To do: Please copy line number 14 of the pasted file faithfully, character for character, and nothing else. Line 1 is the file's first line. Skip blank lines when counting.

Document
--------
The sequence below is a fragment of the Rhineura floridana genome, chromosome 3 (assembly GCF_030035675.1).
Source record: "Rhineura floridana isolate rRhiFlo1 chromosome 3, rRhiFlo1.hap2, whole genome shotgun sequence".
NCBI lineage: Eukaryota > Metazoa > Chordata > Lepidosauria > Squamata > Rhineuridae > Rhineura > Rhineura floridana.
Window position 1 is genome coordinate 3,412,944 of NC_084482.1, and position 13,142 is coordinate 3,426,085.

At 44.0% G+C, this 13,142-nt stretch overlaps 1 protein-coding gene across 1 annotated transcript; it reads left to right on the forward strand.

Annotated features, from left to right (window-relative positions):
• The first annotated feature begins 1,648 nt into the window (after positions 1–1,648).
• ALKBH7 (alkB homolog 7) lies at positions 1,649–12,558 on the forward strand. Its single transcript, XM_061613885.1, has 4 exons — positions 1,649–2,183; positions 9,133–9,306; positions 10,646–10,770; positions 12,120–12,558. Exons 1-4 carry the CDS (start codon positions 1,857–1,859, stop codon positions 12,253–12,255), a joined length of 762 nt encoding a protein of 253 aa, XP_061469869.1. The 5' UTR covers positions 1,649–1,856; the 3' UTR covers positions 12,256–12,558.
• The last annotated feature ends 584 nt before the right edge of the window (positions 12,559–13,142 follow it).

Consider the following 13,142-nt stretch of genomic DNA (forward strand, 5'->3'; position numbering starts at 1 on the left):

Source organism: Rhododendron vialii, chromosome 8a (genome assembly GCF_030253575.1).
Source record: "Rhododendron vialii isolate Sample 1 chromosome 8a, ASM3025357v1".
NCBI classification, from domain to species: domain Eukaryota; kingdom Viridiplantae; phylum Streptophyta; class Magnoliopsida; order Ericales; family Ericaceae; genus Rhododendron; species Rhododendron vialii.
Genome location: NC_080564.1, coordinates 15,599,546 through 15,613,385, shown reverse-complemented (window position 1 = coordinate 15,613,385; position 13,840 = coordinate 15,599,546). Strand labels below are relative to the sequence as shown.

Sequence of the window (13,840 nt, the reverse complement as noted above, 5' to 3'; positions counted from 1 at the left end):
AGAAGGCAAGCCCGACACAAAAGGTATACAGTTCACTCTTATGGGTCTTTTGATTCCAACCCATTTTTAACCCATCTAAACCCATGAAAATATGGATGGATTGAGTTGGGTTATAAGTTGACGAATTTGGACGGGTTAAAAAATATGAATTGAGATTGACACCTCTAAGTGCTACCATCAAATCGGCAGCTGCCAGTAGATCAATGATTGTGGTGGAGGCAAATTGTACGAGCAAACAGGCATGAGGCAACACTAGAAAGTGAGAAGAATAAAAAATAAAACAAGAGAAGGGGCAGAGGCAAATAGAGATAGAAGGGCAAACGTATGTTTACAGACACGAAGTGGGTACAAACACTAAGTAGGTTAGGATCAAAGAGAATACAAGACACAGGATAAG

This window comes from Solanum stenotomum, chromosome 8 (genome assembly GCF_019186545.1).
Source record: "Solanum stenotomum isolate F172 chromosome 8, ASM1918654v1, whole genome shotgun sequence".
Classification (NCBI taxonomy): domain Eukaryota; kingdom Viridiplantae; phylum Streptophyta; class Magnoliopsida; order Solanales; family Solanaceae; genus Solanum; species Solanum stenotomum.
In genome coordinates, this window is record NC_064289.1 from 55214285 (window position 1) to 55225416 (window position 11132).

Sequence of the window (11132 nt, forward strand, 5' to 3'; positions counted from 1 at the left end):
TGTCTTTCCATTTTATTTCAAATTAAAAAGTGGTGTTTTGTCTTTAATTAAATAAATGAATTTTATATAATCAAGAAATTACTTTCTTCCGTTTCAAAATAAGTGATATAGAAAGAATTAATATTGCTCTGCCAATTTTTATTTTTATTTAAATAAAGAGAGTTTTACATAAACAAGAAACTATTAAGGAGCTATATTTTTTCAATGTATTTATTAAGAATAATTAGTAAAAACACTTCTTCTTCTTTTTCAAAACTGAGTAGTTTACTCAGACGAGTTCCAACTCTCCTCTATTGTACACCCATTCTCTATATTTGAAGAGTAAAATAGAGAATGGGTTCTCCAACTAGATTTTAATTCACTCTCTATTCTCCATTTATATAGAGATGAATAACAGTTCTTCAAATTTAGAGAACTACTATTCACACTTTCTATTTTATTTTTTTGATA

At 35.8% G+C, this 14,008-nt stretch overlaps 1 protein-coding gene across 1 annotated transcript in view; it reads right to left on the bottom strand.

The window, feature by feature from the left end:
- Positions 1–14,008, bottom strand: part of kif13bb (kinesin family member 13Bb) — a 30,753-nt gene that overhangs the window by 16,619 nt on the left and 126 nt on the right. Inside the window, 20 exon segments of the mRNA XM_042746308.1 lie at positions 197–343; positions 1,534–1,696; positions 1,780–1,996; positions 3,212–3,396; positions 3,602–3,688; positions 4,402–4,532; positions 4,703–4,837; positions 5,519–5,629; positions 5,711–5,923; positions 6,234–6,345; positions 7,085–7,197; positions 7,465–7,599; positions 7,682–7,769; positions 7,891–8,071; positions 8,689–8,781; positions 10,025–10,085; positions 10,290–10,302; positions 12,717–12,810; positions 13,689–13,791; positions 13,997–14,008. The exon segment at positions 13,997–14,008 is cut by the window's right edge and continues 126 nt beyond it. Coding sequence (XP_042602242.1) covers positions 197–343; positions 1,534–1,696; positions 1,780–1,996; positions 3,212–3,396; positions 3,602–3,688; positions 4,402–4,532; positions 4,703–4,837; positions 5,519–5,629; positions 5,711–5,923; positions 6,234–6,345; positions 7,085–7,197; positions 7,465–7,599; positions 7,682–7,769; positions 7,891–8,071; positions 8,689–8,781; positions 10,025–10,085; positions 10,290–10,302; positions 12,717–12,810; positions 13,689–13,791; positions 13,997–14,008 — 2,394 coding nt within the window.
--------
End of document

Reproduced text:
Genome location: NC_080564.1, coordinates 15,599,546 through 15,613,385, shown reverse-complemented (window position 1 = coordinate 15,613,385; position 13,840 = coordinate 15,599,546). Strand labels below are relative to the sequence as shown.